Recent deficit reduction track record is quite weak, which is why Ontario is still running an $8.5 billion deficit in 2015/16, several years after the recent recession.
According to the Globe and Mail, Ontario Premier Kathleen Wynne has a new advisor, former TD Bank chief executive officer, Ed Clark. Mr. Clark will apparently advise the government on a host of issues including finding new sources of revenue to help balance the provincial budget.
Despite the talk of painful austerity, Ontario’s recent budget continues to bleed red ink. Finance Minister Charles Sousa projects a deficit this year of $8.5 billion, and doesn’t predict an actual balancing of the books until 2017-18 fiscal year.
How governments manage their finances matters a great deal. Spend and borrow too much and the result is a spiral of increasing deficits that create ever higher debt. Then, ever-more tax dollars end up spent on debt interest—not on education, health care, administering provincial courts, or other areas in which provincial governments are involved.
The other day former Ontario Premier Bob Rae, fumed at a column by economist Jack Mintz who noted the similarities between the current Kathleen Wynne government and Rae’s reign as premier of Ontario, specifically the “high deficits, debt and taxes.”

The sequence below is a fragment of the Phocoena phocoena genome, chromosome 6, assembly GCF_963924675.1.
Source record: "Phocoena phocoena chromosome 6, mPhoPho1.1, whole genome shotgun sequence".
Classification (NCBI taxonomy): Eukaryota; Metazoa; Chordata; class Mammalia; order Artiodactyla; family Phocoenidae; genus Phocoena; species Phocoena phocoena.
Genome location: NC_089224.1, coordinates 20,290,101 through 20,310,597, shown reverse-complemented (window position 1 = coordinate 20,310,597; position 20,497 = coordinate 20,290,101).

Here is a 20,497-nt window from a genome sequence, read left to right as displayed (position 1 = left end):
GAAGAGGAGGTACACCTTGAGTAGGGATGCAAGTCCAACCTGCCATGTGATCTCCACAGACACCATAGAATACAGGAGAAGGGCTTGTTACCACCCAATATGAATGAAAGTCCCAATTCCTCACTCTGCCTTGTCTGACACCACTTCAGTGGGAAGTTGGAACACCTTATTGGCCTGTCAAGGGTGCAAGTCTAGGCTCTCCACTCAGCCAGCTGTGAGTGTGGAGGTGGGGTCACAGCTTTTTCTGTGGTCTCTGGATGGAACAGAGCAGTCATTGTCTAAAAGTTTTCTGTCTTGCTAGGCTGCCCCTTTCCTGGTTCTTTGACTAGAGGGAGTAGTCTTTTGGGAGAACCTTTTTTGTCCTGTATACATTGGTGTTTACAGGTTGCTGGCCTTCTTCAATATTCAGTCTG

Ontario Finance Minister Charles Sousa called his updated financial plan a new direction but in truth it had a nostalgic feel. With his government facing considerable fiscal challenges including an $11.7 billion deficit and growing debt, Ontarians desperately needed a new direction. What they actually got was more of the same: increased spending and a government reluctant to deal with core problems.
Even Greece, the poster child for rampant debt, carried an Ontario-style debt load as recently as 1984
Don Drummond (2012) Commission on the Reform of Ontarios Public Services
I do not want Ontario to become like California Finance Minister Dwight Duncan once proclaimed. And it's not hard to understand why, California is a fiscal nightmare. It has the lowest bond rating in the United States and its own Treasurer, Bill Lockyer, referred to the state budget as "a fiscal train wreck." Yet, despite all that is said about California's finances in the media and financial markets, there is a Canada province that is in much worse shape. Welcome to Ontario.